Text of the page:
This error is generated when a formula is receiving data that is of the wrong type. For example, if you are trying to add a number and a date, or a date and some text. Excel has no idea what to do with this and so will give a #VALUE! error.
Again if you receive this error then you will need to trace that cells that the formula is using. Once you have found the cell which is containing the wrong type of data you will have identified the source of your problem.
5. #REF! ERROR
This error is generated when a formula is trying to access an invalid cell reference.
Generally this error is generated in two ways.
Firstly referencing a cell that has been deleted, and so Excel can’t find it. For example, a formula references to another sheet in your spreadsheet. You then delete the worksheet, forgetting that that formula contains a reference to that worksheet. Excel now doesn’t know what to use for that part of the formula and gives you an error.
Secondly, referencing a cell that is off the spreadsheet. The example below shows a formula in row 5, that references a cell 3 rows above it. If that is now copied up into rows 4, 3 and 2, when it reaches rows 3 and 2 it will be looking for cells that don’t exist. Again Excel won’t know what to use for that part of the formula and give you an error.
6. #N/A ERROR
This error shows that a required value is not available to a function or formula. This generally occurs when using a LOOKUP or MATCH function. If the formula is looking for a specific number or piece of text in a list and that number or text is not in the list then it will show a #N/A error.
7. #NAME? ERROR
When Excel finds text in a formula (after an = sign) it will try to interpret is as a formula name, a named range of cells or a cell reference. If it can’t recognise the text as one of these three possibilities it won’t know what to do.
This error is generally generated in one of two ways.
Firstly, a simple typo. For example, if you want to use a MTCH function and accidentally type MTCJ then Excel will not recognise this and will give you this error to explain that it doesn’t understand the formula.
Secondly, some formulas require that you put text between double quotes. If you forget to do so then it will give you this error.
If your Excel formula is giving you an error then start by understanding what the error message is telling you. This will give you some very good pointers about where to start looking for the error.
If you look at your formula and can’t see, using the clue that the error message gave you, where the issue lies then you will need to go through each element of your formula. So double check for each part of the formula that it is spelt correctly, the reference is valid, if it is text should it be in double quotes etc etc. There is really no short cut for this once you have exhausted the clues that the error message gave you.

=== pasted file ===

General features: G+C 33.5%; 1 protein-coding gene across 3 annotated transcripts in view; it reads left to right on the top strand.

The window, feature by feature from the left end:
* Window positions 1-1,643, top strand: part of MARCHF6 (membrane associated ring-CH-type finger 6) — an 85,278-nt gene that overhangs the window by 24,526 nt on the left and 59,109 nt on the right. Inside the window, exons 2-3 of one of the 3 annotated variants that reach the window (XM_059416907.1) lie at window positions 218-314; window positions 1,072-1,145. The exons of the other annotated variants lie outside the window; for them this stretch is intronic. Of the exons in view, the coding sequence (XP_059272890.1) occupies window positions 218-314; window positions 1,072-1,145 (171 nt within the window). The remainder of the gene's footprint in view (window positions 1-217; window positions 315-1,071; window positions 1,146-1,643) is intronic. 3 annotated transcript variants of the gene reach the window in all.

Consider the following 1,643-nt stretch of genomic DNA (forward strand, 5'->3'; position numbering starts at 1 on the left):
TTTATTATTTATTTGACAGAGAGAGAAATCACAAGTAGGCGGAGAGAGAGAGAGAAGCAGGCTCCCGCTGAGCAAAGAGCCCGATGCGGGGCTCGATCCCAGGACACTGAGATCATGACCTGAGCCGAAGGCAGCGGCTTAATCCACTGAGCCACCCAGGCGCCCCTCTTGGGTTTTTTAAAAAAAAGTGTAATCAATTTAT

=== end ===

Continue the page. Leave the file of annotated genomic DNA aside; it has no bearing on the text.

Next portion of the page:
This is generally very quick and straightforward with simple formulas. With larger formulas this can get quite tricky and time consuming. Luckily Excel contains a number of aids when you are error hunting which can speed things up markedly.
Firstly once you have inserted your formula into a cell, if you then double click on that cell it will show you the formula with each cell reference in a different colour. The cell referenced will also then be bordered in the same color. This makes following cell references much quicker and simpler.
In the example below cell A2 has been double clicked.
In small spreadsheets with simple formulas using the above works extremely well.
In large spreadsheets you often can’t get the formula and the cells that it is referencing on the screen at the same time. When this happens it can be confusing to remember what each cell is referencing.
If this is the case then using trace precedents is an easy way to see which cells a formula is referencing. It adds lines from the formula cell to it’s precedent cells making following the formula far simpler. To find trace precedents you click FORMULAS and Then TRACE PRECEDENTS, which is in the formula auditing tab.
The first time that you click trace precedents it will show lines to the direct precedents. If you click trace precedents again it will show the precedents of the precedent cells that it has just highlighted.
First click of trace precedents button.
Second click of trace precedents button.
Trace precedents also works for cells in different tabs of a spreadsheet. These precedents are shown with a black dotted line that points to a spreadsheet icon.
Double clicking on the dotted line will bring up a ‘Go To’ dialogue box.